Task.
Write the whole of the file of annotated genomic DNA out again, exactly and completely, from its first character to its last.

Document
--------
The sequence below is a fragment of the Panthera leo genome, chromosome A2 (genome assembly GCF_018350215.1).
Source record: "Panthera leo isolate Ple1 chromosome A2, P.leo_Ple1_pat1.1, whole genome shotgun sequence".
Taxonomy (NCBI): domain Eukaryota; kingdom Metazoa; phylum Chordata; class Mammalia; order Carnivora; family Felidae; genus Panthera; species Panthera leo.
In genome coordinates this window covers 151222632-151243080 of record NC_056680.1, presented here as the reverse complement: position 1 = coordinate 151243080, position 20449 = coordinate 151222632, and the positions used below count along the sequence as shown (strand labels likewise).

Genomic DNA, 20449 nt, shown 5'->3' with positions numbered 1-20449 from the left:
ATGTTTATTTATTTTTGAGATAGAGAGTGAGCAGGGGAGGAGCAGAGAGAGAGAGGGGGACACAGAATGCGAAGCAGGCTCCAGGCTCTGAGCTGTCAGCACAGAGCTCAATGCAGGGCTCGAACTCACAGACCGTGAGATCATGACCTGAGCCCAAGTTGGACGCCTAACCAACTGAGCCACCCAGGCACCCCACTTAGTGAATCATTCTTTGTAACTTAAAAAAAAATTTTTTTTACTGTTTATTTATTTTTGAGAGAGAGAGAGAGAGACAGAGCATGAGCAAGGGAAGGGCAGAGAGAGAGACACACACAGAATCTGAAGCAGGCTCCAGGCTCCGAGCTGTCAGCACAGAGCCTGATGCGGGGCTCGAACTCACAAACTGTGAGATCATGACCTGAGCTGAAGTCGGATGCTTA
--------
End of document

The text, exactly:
The sequence below is a fragment of the Panthera leo genome, chromosome A2 (genome assembly GCF_018350215.1).
Source record: "Panthera leo isolate Ple1 chromosome A2, P.leo_Ple1_pat1.1, whole genome shotgun sequence".
Taxonomy (NCBI): domain Eukaryota; kingdom Metazoa; phylum Chordata; class Mammalia; order Carnivora; family Felidae; genus Panthera; species Panthera leo.
In genome coordinates this window covers 151222632-151243080 of record NC_056680.1, presented here as the reverse complement: position 1 = coordinate 151243080, position 20449 = coordinate 151222632, and the positions used below count along the sequence as shown (strand labels likewise).

Genomic DNA, 20449 nt, shown 5'->3' with positions numbered 1-20449 from the left:
ATGTTTATTTATTTTTGAGATAGAGAGTGAGCAGGGGAGGAGCAGAGAGAGAGAGGGGGACACAGAATGCGAAGCAGGCTCCAGGCTCTGAGCTGTCAGCACAGAGCTCAATGCAGGGCTCGAACTCACAGACCGTGAGATCATGACCTGAGCCCAAGTTGGACGCCTAACCAACTGAGCCACCCAGGCACCCCACTTAGTGAATCATTCTTTGTAACTTAAAAAAAAATTTTTTTTACTGTTTATTTATTTTTGAGAGAGAGAGAGAGAGACAGAGCATGAGCAAGGGAAGGGCAGAGAGAGAGACACACACAGAATCTGAAGCAGGCTCCAGGCTCCGAGCTGTCAGCACAGAGCCTGATGCGGGGCTCGAACTCACAAACTGTGAGATCATGACCTGAGCTGAAGTCGGATGCTTA